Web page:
Cufflinks for adornment and elegant attire
Cufflinks are one of the few items in a man’s wardrobe, worn for adornment that convey a lot about the wearer’s mood. They are subtle. They can be fun and funky, or refined and polished. They transform a simple suit to formal attire.
As far back as the 1300s men used to tie their shirt cuffs together with ribbons or strings. Over time a stitched button hole was developed, and around the 1600s men would use two buttons connected by a chain to hold their shirt cuffs together.
Cufflinks Status Symbol
King Charles II popularized the cufflinks in the mid-1600s where they became very popular. He began to make commemorative cufflinks for royal occasions and special events. He wore them in public regularly and had a significant influence on their adoption.
Some time during the reign of King Louis XIV, mid- to late-1600s, cufflinks became the mark of aristocracy. The Sun King tied his shirt cuffs together with ribbons, ruffles and cufflinks as a mark of his status.
With the rise of the industrial revolution, cufflinks also went through great changes. Some became ornate and ostentatious, while others were developed using mass production techniques, allowing cufflinks to become widely popular and commonly used.
Cufflinks were produced using a wide variety of materials from silver to gold to electroplated metals. The chain gave way to other alternatives. In 1904, Charvet, a famous Paris shirtmaker, introduced the silk knot which held the cufflink. The popularity of this design later led to the introduction of metal cufflinks in the shape of a silk knot.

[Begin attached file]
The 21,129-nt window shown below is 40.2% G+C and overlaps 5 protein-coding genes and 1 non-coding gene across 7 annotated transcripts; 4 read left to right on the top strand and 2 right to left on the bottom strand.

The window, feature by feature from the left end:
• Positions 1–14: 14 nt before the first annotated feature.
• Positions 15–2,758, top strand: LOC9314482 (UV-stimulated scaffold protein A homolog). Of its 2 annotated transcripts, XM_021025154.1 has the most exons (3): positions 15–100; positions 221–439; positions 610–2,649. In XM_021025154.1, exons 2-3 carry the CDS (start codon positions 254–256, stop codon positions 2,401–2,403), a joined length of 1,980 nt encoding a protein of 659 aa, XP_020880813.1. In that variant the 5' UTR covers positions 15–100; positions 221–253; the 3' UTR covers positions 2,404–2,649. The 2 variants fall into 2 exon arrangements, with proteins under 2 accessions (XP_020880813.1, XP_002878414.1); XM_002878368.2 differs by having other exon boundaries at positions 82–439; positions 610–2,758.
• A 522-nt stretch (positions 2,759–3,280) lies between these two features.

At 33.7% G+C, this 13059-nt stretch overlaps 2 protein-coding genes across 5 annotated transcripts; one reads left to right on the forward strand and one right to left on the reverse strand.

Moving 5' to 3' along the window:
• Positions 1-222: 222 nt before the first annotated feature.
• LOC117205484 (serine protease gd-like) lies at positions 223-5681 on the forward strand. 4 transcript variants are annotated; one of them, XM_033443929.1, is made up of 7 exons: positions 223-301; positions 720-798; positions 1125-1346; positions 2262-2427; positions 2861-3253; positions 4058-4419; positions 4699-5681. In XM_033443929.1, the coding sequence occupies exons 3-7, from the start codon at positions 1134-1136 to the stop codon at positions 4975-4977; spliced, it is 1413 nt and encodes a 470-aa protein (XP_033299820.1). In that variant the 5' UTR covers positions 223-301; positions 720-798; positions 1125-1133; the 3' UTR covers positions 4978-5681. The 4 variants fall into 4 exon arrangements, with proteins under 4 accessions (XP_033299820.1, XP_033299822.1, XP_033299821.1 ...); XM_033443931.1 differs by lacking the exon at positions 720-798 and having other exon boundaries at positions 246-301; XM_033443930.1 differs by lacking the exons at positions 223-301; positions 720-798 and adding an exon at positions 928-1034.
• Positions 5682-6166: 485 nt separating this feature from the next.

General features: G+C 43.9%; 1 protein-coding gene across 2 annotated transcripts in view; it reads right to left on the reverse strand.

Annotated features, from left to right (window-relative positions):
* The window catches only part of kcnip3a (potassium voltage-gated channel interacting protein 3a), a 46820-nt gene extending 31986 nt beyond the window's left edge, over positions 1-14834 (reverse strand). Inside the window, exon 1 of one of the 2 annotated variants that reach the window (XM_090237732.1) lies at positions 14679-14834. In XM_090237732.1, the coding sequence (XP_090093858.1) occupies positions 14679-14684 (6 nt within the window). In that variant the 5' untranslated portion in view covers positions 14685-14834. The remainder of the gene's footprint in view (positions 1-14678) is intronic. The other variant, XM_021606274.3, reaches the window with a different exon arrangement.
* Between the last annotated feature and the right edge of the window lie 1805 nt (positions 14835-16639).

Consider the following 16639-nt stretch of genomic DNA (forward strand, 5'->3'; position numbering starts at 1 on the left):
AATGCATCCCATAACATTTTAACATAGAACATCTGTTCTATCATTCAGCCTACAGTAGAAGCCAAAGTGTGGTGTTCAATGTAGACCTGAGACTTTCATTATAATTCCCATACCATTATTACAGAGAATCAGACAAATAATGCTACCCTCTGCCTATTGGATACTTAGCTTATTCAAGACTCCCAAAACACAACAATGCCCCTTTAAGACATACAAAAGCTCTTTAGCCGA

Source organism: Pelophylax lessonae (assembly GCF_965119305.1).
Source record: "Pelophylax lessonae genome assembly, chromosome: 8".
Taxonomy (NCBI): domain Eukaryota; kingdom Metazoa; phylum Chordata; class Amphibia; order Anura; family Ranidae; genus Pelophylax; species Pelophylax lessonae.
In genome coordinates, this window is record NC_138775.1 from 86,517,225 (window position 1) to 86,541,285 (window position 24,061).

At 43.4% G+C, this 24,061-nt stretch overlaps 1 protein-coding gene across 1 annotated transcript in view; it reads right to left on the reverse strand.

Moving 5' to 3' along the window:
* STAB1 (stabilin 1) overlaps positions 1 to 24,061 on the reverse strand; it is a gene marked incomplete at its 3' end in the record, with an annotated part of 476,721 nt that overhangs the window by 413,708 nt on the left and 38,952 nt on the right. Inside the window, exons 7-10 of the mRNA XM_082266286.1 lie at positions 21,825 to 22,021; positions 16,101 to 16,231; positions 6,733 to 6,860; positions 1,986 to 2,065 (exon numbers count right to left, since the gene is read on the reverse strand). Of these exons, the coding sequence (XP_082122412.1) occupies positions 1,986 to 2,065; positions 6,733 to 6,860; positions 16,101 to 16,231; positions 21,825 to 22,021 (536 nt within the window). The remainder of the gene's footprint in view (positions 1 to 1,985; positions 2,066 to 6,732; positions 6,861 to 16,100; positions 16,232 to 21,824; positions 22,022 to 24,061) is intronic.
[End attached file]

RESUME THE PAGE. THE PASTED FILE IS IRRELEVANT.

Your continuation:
Cufflinks: More Than Just A Fashion Statement
The early 1900s brought brilliantly colored cufflinks in the form of enamel cufflinks, which are still popular today.
The 1920s brought new fashions. As men began to wear sport shirts, the unstarched cuff meant that cufflinks were no longer necessary. Nevertheless, the accessory remained popular with men of all different social rank.
In 1924 the Boyer Company developed Boyer fastening system, made up of a stick held by two posts fastened to a base. This faster remains the most popular method for fastening cufflinks today.
Further changes to men’s attire brought buttons to shirt cuffs, eliminating the need for cufflinks.
Then, after a dip in popularity in the 1970s and 1980s, the cufflink returned to fill an exclusive niche in finishing the attire of a “proper gentleman”. With a wide variety of designs to suit each gentleman’s individual taste, the cufflink has become an elegant way to transform a suit.
Collecting Vintage or Antique Cufflinks
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By DSF Antique Jewelry